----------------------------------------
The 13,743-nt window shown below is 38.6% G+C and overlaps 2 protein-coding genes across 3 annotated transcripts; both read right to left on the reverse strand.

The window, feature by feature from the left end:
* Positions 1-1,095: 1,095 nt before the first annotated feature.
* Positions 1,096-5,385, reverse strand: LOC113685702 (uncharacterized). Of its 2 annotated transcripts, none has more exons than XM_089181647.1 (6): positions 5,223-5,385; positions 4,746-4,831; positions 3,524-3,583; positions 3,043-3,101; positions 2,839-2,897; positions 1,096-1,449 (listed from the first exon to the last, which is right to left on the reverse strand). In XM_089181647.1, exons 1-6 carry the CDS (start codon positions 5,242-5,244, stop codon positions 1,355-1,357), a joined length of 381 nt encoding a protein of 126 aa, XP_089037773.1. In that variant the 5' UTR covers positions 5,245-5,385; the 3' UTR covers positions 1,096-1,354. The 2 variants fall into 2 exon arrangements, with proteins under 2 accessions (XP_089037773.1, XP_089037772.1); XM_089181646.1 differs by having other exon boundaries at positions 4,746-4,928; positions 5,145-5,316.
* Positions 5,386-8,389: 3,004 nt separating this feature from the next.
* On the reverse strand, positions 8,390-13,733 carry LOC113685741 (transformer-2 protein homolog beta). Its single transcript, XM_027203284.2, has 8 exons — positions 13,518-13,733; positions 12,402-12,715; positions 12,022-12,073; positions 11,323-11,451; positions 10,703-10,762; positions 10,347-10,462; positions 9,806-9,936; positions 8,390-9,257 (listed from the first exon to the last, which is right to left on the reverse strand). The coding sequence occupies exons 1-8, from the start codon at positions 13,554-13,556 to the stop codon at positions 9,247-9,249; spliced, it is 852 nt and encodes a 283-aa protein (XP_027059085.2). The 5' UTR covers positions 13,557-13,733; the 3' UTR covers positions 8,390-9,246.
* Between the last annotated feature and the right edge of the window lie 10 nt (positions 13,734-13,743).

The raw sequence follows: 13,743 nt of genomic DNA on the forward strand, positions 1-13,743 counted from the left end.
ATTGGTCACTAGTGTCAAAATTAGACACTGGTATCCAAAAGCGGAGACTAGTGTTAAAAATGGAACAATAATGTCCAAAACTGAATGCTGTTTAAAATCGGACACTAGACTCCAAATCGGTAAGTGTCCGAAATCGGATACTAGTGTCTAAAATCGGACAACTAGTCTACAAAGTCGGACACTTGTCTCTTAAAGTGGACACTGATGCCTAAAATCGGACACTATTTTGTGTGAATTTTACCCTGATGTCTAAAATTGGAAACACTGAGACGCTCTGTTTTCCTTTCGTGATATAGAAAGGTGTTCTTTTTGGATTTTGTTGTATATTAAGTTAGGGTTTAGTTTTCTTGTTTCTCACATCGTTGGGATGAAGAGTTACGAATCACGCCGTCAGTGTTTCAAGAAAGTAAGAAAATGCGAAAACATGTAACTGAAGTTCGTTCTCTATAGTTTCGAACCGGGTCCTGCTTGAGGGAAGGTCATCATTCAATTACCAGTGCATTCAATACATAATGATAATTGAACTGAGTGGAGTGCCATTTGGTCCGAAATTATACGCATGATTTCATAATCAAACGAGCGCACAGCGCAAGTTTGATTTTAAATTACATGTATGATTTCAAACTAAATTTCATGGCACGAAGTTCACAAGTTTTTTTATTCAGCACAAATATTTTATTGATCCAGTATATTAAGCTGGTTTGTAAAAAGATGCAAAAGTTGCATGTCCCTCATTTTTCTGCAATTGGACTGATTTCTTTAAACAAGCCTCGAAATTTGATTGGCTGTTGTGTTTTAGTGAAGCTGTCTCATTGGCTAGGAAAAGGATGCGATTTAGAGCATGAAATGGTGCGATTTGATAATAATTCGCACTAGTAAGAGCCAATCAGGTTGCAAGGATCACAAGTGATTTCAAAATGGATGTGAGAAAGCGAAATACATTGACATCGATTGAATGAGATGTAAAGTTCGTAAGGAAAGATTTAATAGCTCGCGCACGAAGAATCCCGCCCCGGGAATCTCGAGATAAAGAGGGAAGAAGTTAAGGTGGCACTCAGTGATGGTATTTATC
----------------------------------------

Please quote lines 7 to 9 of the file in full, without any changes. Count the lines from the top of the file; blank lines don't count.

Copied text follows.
* Between the last annotated feature and the right edge of the window lie 10 nt (positions 13,734-13,743).

The raw sequence follows: 13,743 nt of genomic DNA on the forward strand, positions 1-13,743 counted from the left end.
ATTGGTCACTAGTGTCAAAATTAGACACTGGTATCCAAAAGCGGAGACTAGTGTTAAAAATGGAACAATAATGTCCAAAACTGAATGCTGTTTAAAATCGGACACTAGACTCCAAATCGGTAAGTGTCCGAAATCGGATACTAGTGTCTAAAATCGGACAACTAGTCTACAAAGTCGGACACTTGTCTCTTAAAGTGGACACTGATGCCTAAAATCGGACACTATTTTGTGTGAATTTTACCCTGATGTCTAAAATTGGAAACACTGAGACGCTCTGTTTTCCTTTCGTGATATAGAAAGGTGTTCTTTTTGGATTTTGTTGTATATTAAGTTAGGGTTTAGTTTTCTTGTTTCTCACATCGTTGGGATGAAGAGTTACGAATCACGCCGTCAGTGTTTCAAGAAAGTAAGAAAATGCGAAAACATGTAACTGAAGTTCGTTCTCTATAGTTTCGAACCGGGTCCTGCTTGAGGGAAGGTCATCATTCAATTACCAGTGCATTCAATACATAATGATAATTGAACTGAGTGGAGTGCCATTTGGTCCGAAATTATACGCATGATTTCATAATCAAACGAGCGCACAGCGCAAGTTTGATTTTAAATTACATGTATGATTTCAAACTAAATTTCATGGCACGAAGTTCACAAGTTTTTTTATTCAGCACAAATATTTTATTGATCCAGTATATTAAGCTGGTTTGTAAAAAGATGCAAAAGTTGCATGTCCCTCATTTTTCTGCAATTGGACTGATTTCTTTAAACAAGCCTCGAAATTTGATTGGCTGTTGTGTTTTAGTGAAGCTGTCTCATTGGCTAGGAAAAGGATGCGATTTAGAGCATGAAATGGTGCGATTTGATAATAATTCGCACTAGTAAGAGCCAATCAGGTTGCAAGGATCACAAGTGATTTCAAAATGGATGTGAGAAAGCGAAATACATTGACATCGATTGAATGAGATGTAAAGTTCGTAAGGAAAGATTTAATAGCTCGCGCACGAAGAATCCCGCCCCGGGAATCTCGAGATAAAGAGGGAAGAAGTTAAGGTGGCACTCAGTGATGGTATTTATC